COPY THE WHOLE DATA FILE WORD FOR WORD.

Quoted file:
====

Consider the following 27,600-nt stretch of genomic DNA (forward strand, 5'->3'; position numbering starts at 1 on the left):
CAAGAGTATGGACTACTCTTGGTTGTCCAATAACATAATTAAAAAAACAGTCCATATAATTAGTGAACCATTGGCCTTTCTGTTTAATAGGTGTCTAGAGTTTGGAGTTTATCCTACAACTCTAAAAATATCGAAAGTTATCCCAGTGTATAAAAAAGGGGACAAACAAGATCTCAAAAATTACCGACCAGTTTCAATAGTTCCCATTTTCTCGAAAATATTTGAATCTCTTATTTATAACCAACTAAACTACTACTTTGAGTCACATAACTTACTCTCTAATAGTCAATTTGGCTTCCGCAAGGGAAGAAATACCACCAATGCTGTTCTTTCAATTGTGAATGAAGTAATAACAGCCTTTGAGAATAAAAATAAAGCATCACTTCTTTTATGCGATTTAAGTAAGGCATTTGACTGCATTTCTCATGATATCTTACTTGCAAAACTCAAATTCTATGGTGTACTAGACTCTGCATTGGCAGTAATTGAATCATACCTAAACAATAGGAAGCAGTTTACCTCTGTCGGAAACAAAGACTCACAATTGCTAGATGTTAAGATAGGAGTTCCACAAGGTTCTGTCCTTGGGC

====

Consider the following 27,600-nt stretch of genomic DNA (forward strand, 5'->3'; position numbering starts at 1 on the left):
CAAGAGTATGGACTACTCTTGGTTGTCCAATAACATAATTAAAAAAACAGTCCATATAATTAGTGAACCATTGGCCTTTCTGTTTAATAGGTGTCTAGAGTTTGGAGTTTATCCTACAACTCTAAAAATATCGAAAGTTATCCCAGTGTATAAAAAAGGGGACAAACAAGATCTCAAAAATTACCGACCAGTTTCAATAGTTCCCATTTTCTCGAAAATATTTGAATCTCTTATTTATAACCAACTAAACTACTACTTTGAGTCACATAACTTACTCTCTAATAGTCAATTTGGCTTCCGCAAGGGAAGAAATACCACCAATGCTGTTCTTTCAATTGTGAATGAAGTAATAACAGCCTTTGAGAATAAAAATAAAGCATCACTTCTTTTATGCGATTTAAGTAAGGCATTTGACTGCATTTCTCATGATATCTTACTTGCAAAACTCAAATTCTATGGTGTACTAGACTCTGCATTGGCAGTAATTGAATCATACCTAAACAATAGGAAGCAGTTTACCTCTGTCGGAAACAAAGACTCACAATTGCTAGATGTTAAGATAGGAGTTCCACAAGGTTCTGTCCTTGGGC